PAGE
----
Scout team offers Simms-ulation for Mallett

Kim Klement/US Presswire

Patriots rookie quarterback Ryan Mallett.

FOXBOROUGH, Mass. -- The Patriots don't need to look far for an example of the non-guaranteed nature of the quarterback position in the NFL. Last week, New England opposed first-time starter Tyler Palko in a win over the Chiefs and the coming weeks could bring the likes of Philadelphia's Vince Young, Indianpolis' Curtis Painter, Washington's John Beck, Denver's Tim Tebow and Miami's Matt Moore. Four of those teams recently made Mel Kiper Jr.'s list of worst quarterback situations (InsiderInsider) in the league.

Despite sitting out nearly the entire 2008 season due to injury, Patriots quarterback Tom Brady will shuffle up to fourth place in the NFL in consecutive starts this weekend with his 43rd straight game starting under center. He'll sit behind only the Giants' Eli Manning (113), Chargers' Philip Rivers (91), and Baltimore's Joe Flacco (59).

But as the Patriots prepare for both Eagles starter Michael Vick (questionable with a rib injury after sitting out all three practice sessions this week) or Young, it's fair to wonder how equipped the Patriots would be if Brady were to endure another season-ending malady. On Friday, Patriots coach Bill Belichick talked at length about rookie quarterback Ryan Mallett and his development as the team's third-string quarterback behind Brady and Brian Hoyer.

"I think at that position, so much of it is about playing," said Belichick. "Certainly, from a mechanics standpoint [and] from a physical standpoint, I think he’s made a lot of improvements, as [Tom] Brady did. Brady’s rookie year, he was like 205 or 207 [pounds] or whatever it was, he gained a lot of strength in both his upper and his lower body. That’s helped him, both in throwing and taking hits, durability and all that. Ryan’s definitely gotten on that program, he spends a lot of time in the weight room and doing what we ask him to do. A lot of his job is working with the defense, but when he gets the opportunity to work with some of our other receivers after practice -- receivers, backs, tight ends, whoever it is.

"Also, one of the good things about the backup quarterback is he’s always working against our defense. Whatever you think of our defense, it’s the best that we can put out there, so [Mallett is] getting reps against our best players on defense, what they’re doing relative to our scout defense, trying to simulate what our opponents are doing. I think those reps are good, too, because as a quarterback, you make that competitive. You’re trying to complete a pass and execute a play against a defense that sort of knows it’s coming and they’re sort of geared to stop it, hopefully. That’s a competitive situation, too."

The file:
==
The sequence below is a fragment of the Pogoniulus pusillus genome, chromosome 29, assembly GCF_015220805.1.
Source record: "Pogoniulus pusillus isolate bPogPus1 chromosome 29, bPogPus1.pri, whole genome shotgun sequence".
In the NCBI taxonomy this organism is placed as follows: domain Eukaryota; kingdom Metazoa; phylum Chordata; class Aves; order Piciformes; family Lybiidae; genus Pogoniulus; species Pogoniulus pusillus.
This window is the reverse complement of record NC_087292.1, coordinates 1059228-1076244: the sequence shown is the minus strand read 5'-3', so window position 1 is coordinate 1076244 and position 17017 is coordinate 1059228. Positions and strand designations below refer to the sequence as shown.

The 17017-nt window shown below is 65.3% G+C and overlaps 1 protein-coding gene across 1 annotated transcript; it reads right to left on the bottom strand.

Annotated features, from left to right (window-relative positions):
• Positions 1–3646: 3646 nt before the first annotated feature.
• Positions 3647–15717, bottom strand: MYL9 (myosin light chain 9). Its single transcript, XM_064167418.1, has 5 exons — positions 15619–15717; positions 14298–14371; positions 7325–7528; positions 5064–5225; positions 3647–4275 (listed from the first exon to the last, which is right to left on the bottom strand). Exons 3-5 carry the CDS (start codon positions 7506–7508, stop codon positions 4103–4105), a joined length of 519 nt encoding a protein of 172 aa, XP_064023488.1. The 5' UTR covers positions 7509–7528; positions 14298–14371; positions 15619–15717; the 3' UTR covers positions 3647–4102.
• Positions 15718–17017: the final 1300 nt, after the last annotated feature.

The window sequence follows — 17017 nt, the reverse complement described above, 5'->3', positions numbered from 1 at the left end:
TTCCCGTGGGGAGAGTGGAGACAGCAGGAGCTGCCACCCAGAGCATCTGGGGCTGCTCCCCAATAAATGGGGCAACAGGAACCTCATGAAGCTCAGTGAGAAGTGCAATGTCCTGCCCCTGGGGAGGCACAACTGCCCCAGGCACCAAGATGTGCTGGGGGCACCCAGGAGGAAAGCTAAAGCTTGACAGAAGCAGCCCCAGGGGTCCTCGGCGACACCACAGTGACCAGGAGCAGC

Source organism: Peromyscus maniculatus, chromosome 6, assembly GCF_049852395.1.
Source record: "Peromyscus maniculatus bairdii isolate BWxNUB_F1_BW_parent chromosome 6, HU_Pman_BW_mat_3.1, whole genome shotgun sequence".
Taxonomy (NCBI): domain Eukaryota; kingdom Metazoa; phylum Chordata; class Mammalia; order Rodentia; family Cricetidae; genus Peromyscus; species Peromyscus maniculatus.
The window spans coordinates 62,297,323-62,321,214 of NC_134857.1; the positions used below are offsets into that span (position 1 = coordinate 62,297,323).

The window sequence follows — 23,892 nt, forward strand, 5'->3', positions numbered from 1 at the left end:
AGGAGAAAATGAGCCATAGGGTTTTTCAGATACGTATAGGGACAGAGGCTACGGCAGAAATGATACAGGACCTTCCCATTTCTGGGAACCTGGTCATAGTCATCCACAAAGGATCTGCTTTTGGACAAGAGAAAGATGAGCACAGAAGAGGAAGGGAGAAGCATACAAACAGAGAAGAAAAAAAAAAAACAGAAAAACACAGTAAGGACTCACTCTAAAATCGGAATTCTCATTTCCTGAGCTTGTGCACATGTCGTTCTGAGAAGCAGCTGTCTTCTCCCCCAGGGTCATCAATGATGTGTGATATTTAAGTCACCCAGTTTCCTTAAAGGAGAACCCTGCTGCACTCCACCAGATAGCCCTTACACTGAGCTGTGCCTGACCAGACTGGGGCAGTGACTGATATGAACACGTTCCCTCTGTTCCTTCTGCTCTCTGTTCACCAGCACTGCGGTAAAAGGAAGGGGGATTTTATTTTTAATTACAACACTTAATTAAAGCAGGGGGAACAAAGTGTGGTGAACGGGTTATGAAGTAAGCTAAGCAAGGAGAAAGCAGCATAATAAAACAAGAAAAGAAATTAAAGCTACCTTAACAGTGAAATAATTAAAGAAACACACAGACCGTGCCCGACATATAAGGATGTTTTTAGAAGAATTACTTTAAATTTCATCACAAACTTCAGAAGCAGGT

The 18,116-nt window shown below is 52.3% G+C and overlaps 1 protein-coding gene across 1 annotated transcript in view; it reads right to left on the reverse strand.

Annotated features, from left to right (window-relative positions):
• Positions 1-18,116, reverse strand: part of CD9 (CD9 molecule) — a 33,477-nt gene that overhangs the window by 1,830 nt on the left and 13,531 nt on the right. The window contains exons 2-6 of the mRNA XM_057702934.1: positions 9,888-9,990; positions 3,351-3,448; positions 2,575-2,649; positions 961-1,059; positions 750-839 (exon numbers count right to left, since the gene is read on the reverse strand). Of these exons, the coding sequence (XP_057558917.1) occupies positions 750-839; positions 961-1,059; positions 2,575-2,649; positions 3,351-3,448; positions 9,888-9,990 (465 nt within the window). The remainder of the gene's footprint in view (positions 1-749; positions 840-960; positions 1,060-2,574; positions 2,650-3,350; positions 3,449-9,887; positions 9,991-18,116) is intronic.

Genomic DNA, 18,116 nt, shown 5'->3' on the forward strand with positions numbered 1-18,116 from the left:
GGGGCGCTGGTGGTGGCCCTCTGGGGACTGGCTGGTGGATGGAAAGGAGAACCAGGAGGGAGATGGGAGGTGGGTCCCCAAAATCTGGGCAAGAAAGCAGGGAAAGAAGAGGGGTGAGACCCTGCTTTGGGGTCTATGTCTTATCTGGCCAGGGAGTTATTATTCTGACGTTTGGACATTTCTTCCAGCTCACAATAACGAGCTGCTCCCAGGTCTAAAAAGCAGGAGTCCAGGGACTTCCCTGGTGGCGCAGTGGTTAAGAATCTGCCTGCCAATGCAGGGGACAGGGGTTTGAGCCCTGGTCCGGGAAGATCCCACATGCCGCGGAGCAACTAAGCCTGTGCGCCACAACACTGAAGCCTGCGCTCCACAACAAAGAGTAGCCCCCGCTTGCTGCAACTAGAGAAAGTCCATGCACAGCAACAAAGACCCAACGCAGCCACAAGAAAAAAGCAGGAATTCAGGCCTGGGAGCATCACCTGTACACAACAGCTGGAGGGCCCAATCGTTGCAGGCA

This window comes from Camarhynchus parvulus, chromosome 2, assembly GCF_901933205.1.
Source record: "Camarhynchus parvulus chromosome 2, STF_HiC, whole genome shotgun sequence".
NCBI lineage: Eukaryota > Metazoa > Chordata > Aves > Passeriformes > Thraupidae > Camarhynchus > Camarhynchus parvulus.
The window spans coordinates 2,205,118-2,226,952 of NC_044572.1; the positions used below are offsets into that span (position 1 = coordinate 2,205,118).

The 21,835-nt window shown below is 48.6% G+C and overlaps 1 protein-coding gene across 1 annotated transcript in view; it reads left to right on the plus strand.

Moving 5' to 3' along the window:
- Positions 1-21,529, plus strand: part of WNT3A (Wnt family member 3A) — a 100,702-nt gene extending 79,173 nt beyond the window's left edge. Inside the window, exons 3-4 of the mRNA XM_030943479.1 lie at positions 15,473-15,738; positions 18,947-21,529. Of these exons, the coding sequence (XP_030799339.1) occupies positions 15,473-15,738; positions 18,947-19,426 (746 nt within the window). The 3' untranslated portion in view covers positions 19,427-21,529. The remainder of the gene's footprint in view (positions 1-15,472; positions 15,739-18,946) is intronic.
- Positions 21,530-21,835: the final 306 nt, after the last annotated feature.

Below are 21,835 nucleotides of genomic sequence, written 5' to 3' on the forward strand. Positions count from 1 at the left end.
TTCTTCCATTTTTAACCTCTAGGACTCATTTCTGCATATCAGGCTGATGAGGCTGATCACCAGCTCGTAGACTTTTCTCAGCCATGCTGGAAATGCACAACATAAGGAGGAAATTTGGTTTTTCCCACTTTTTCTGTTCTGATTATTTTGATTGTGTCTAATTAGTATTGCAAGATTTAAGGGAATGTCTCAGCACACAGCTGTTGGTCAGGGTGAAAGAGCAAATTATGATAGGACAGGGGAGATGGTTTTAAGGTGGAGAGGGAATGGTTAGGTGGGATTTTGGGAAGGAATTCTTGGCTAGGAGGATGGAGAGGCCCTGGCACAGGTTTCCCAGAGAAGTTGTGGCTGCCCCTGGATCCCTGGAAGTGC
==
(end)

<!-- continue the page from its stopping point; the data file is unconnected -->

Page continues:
Belichick then took a stroll down memory lane, traveling all the way back to the 1979 season (Mallett was still nearly a decade away from being born in 1988), to offer some high praise for Mallett while comparing him to then-rookie Phil Simms.

"I remember my first year at the Giants, one of the things that I did as a special teams coach was kind of run the scout team offense for the defensive coaches," said Belichick. "That was Simms’ rookie year and he wasn’t playing a lot, so he was the scout team quarterback. I really gained a tremendous appreciation for Phil in that season of just how good he was, how accurate he was. When we would have a route drawn up on the card and throw it to this receiver and there are four guys around the receiver, [but] he still could get it into them. I remember walking off the practice field a number of days saying, ‘Man, that guy can really throw the ball accurately. This guy is going to be a good quarterback.’ He had some other things he needed to get straightened out, but just in terms of throwing it to a spot, threading the needle, which in practice you can do -- it’s not always recommended in a game -- but in practice you’re supposed to throw to a guy and there’s three or four guys there, [but] you find a spot and sling it in there and he could do that.

"I’m not comparing [Mallett] to Phil Simms now, but I’m just saying it’s that same opportunity for our other quarterbacks -- Ryan, Brian. But Mallett has made some impressive throws in practice."

An NFL rule change this season on inactive players eliminated the emergency third-string quarterback, meaning Mallett and his low-on-the-depth-chart brethren don't always get the opportunity to suit up on gameday. In fact, Mallett's been active for just one game -- a Week 3 visit to Buffalo -- but has been on the field before most games, helping teammates get loosened up.

To Belichick, even that might be a heavier workload than Brady (three pass attempts during his rookie season) ever endured during his first year in the league.

"I don’t think Tom [Brady] was at a lot of games [his rookie season]. I mean, he was at the game, but not on the field or dressed for the game," Belichick said. "I can’t remember him being at very many games. You might have to ask him about that -- my memory isn’t what it used to be. I don’t think he was at too many. So it was, [Michael] Bishop was the third quarterback. I think there’s something to be said for that, I wouldn’t overrate it -- I don’t think that’s the key to developing a quarterback. I think that there are some things that they learn from it, sure. It’s just part of the game experience. As a backup quarterback, if you put yourself through mentally all the situations that the guy who is in there experiences, you could certainly learn from it and you can sharpen your mental skills and your thought process and all that and that’s valuable if it’s used properly."